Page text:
E Financial Bubbles (Part III)

So what do Federal Reserve Notes represent? We answer this question by looking at the FRN (that paper in your wallet with George Washington’s picture).  It clearly states,

This note is legal tender for all debts public and private.

Legal tender means the note must be accepted as payment of debt. For example, after eating a steak in a restaurant, the establishment must accept your FRN by law.  If you paid in cash and went home, the restaurant could not sue for non-payment – since you provided legal tender (FRN).  The restaurant, however, in the case of checks, credit card, debit card or other non-cash form of payment is not obligated to accept these instruments. Think of an establishment that has signs indicating, “Personal checks not accepted."  

[Note: The move towards credit/debit card payments has led some establishments to stop accepting cash. Even local governments have gotten into the act by accepting digital payments only at parking meters, for example.  It would be interesting to see a legal challenge towards establishments not accepting legal tender. This delves into the topic of the war on cash.]

The functions of the FED are several.  First and foremost they facilitate credit in the banking system.  The member banks of the FED are authorized to lend (provide credit) under a practice known as “fractional reserve.”  Banks can loan a large portion of their deposits.  Historically, 90% of a bank’s deposits became credit.  This credit flowed into other parts of the banking system from which more loans occur (more credit).  Additionally, banks have the ability to issue stock, bonds and other debt instruments and thus create a larger pool of funds for use as credit.  The only backing for this additional money is the FED’s ownership of government bonds purchased with bookkeeping entries.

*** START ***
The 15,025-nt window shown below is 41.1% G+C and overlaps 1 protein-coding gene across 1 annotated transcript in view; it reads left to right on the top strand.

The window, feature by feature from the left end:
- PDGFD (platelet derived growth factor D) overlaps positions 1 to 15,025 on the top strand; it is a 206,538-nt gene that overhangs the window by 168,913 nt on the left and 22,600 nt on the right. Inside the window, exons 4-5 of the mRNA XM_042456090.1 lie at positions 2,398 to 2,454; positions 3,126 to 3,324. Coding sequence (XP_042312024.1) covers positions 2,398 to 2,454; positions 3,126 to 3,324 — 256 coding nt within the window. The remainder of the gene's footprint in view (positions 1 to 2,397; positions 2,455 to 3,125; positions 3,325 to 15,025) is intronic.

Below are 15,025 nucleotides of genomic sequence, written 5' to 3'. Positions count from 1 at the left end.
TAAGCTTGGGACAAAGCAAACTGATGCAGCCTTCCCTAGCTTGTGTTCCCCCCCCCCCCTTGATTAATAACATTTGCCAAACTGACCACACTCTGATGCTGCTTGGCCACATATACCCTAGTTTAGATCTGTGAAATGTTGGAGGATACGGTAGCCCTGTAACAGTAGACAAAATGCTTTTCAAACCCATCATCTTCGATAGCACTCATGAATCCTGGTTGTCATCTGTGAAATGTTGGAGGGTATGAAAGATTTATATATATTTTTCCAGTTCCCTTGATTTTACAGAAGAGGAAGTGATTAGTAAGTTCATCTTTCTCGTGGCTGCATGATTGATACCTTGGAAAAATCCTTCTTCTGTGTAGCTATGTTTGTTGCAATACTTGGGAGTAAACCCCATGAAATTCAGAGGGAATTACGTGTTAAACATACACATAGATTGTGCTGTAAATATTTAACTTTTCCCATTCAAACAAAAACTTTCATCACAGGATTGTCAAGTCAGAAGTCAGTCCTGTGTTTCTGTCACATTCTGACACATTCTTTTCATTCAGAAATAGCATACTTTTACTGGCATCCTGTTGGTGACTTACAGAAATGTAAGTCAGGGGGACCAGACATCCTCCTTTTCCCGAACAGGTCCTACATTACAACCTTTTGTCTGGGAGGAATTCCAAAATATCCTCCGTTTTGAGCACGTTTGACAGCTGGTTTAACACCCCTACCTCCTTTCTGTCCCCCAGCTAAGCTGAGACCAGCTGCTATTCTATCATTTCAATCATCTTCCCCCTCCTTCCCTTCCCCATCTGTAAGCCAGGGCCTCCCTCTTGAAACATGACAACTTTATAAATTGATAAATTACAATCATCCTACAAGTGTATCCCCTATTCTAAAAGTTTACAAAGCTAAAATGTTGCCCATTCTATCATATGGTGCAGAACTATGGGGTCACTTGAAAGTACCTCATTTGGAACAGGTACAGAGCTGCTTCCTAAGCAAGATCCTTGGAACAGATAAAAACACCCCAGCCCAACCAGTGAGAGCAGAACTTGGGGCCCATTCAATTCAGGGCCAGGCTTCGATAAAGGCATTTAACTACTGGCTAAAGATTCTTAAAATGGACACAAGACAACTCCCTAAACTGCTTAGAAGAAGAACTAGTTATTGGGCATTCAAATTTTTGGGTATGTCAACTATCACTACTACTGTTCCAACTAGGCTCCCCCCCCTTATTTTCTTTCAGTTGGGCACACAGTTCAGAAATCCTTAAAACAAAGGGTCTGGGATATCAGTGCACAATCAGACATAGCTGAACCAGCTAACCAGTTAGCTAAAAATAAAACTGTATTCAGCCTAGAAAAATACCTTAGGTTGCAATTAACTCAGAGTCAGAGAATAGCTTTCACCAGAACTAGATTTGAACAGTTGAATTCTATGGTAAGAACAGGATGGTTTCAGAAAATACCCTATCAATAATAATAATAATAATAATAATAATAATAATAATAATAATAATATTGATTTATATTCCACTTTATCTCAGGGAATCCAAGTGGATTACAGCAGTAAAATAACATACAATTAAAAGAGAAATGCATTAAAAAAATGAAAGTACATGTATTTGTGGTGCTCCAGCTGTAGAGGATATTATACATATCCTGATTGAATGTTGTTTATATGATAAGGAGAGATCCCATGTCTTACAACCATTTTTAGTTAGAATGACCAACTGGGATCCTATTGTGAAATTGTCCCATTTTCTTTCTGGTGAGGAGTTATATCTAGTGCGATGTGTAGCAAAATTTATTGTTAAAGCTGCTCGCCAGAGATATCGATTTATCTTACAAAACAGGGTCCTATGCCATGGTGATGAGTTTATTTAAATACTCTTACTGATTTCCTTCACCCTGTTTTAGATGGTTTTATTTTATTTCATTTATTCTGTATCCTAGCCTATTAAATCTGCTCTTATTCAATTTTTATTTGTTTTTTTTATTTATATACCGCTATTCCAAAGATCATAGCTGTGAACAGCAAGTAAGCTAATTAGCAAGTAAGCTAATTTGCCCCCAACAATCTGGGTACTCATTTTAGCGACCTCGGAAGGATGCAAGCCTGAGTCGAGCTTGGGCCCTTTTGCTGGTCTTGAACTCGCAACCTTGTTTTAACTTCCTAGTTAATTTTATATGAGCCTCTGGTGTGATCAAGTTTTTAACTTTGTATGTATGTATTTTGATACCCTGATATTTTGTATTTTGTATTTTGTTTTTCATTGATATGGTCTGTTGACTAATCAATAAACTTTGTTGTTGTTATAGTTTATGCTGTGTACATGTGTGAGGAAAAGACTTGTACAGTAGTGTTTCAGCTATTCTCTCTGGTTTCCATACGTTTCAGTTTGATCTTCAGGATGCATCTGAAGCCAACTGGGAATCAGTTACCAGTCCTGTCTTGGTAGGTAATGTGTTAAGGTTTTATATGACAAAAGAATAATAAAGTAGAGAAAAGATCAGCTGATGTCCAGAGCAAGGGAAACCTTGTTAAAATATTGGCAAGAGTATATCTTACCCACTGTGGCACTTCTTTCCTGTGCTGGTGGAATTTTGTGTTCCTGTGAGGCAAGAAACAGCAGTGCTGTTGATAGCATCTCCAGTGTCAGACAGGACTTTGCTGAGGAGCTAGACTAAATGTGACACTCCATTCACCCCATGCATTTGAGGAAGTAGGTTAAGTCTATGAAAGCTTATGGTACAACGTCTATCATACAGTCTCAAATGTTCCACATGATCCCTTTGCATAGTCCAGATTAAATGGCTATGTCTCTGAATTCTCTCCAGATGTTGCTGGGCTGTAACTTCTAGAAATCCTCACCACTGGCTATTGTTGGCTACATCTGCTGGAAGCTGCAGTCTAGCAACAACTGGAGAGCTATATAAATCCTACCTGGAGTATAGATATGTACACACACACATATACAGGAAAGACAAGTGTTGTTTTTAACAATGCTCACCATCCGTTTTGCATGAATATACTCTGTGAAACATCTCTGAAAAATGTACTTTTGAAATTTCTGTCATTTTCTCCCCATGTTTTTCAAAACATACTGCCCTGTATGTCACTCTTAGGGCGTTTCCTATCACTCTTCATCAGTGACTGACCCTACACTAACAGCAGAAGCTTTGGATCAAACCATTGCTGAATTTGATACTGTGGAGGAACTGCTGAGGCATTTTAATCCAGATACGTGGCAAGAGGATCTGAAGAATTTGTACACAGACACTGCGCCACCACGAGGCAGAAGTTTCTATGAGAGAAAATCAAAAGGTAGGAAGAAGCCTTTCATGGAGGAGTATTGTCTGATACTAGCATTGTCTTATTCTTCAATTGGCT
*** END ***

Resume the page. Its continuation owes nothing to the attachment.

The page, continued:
As just illustrated, another FED function is to purchase or alternately sell government bonds.  When the US Treasury needs to borrow money, they sell debt instruments (bonds) to the public.  The FED is one entity that buys these bonds from intermediaries (banks and financial institutions) and increases the value of the US Treasury’s checking account.  But where did the FED's money come from to buy the bonds?  The money was simply created.  It never existed.  At the conclusion of this transaction, called monetization the actual sellers are paid their transaction fee, the FED has bonds and the Treasury has money in their checking account.  Buying and selling government bonds constitutes what are called open market operations.  The FED has the ability to acquire many types of assets besides government bonds.  As an aside, Japan's central bank (Bank of Japan) is one of the primary players in the ETF market in that country.

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